In the Wolff interview, Bannon also shared his insights into the Mueller investigation. Bannon believes that Special Counsel Mueller is focusing on money laundering as the crux of his probe, “You realize where this is going. This is all about money laundering. Mueller chose (senior prosecutor Andrew) Weissmann first and he is a money-laundering guy. Their path to f—ing Trump goes right through Paul Manafort, Don Jr and Jared Kushner … It’s as plain as a hair on your face.”

Bannon claims the Mueller probe will eventually pull Kushner in, “It goes through Deutsche Bank and all the Kushner s–t. The Kushner s–t is greasy. They’re going to go right through that. They’re going to roll those two guys up and say play me or trade me.”

Bannon, always one to enjoy highlighting the perceived weakness of other men, does not believe Donald Jr. will be able to stand the pressures of the investigation, “They’re going to crack Don Junior like an egg on national TV.”

Treason?

On leaving the White House, Bannon insisted that he still supports President Trump and his agenda. All things considered, one might assume that the former White House Senior Strategist and close advisor to the President couldn’t have made such bold accusations in the right state of mind, however, Bannon’s outlet, Breitbart News, has publicized the interview with Wolff. As of Wednesday, they have featured two articles about the interview on their homepage, raising some serious questions. Are Steve Bannon’s accusations of treason and money laundering accurate? Or is he just bitter after being forced out of the White House? How does Breitbart News stand to benefit from publishing these articles? Or does the news outlet serve only as the bully pulpit for their charismatic leader?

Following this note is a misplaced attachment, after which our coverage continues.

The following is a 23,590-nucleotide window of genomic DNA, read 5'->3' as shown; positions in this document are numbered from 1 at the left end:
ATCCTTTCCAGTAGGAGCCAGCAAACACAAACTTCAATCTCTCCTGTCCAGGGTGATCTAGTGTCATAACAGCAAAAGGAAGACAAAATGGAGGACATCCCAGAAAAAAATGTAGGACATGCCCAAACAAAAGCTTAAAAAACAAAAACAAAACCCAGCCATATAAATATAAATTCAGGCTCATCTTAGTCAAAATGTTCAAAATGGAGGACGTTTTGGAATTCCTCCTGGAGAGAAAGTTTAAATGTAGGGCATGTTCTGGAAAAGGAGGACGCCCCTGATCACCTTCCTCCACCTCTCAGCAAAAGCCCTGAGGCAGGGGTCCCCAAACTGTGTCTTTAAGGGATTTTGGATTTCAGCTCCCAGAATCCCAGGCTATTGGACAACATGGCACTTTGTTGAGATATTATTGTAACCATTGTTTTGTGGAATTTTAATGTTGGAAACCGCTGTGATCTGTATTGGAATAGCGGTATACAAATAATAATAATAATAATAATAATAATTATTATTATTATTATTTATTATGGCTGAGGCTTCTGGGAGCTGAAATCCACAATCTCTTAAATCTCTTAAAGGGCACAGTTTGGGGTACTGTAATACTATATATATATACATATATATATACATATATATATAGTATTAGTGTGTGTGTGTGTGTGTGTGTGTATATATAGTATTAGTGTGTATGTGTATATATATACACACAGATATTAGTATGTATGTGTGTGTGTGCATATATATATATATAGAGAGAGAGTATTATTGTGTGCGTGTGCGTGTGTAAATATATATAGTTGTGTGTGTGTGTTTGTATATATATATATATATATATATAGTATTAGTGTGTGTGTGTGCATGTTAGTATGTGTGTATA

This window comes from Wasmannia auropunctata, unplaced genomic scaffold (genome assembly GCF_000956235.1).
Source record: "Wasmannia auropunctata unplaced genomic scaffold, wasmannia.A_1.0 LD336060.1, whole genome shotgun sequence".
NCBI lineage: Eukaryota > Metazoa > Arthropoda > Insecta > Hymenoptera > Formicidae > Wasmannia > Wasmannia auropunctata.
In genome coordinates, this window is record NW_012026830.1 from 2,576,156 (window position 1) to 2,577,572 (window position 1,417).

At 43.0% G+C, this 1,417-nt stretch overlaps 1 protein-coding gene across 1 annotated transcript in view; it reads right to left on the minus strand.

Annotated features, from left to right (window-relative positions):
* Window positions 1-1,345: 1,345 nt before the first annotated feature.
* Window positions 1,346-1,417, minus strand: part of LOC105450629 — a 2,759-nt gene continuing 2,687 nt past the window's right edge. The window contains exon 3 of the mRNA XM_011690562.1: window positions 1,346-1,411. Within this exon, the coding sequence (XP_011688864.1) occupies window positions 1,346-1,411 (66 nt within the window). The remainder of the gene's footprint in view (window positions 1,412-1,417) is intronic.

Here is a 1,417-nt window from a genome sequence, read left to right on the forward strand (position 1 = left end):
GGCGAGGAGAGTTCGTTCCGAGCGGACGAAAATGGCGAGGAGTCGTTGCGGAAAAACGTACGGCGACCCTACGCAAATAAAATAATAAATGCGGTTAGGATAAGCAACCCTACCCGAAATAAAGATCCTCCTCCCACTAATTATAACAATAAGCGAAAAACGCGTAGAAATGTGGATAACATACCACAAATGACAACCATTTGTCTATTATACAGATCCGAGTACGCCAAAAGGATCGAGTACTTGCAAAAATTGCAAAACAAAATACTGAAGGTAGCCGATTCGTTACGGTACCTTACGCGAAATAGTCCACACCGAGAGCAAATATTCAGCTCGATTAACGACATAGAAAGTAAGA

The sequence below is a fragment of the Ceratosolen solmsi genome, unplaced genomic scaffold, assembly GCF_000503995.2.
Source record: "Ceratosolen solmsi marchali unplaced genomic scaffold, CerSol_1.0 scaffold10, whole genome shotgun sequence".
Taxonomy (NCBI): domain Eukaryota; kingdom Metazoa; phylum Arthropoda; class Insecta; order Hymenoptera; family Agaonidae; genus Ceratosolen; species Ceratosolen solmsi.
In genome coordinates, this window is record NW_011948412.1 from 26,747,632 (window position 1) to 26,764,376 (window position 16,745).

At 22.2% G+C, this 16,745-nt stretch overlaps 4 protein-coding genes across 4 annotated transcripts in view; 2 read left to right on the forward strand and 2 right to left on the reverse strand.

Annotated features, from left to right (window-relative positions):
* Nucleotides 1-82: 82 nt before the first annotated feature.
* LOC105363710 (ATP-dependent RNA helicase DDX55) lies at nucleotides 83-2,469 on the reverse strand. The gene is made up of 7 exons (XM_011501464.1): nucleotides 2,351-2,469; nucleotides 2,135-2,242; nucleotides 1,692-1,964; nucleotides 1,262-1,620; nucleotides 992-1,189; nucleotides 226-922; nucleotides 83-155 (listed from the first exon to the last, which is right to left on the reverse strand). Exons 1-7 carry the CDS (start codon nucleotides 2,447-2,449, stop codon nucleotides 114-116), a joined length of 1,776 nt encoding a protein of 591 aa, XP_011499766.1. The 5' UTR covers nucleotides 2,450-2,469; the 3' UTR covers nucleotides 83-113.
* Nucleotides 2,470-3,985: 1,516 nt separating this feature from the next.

Bannon, now a household name, served as campaign chairman following Manafort’s August 2016 ouster. Although Bannon is considered somewhat of a loose cannon, accusations of treason from a senior campaign official can hardly be taken lightly. Former campaign chairman and later campaign manager Paul Manafort now faces a number of charges including Conspiracy Against the United States. Manafort has pled not guilty.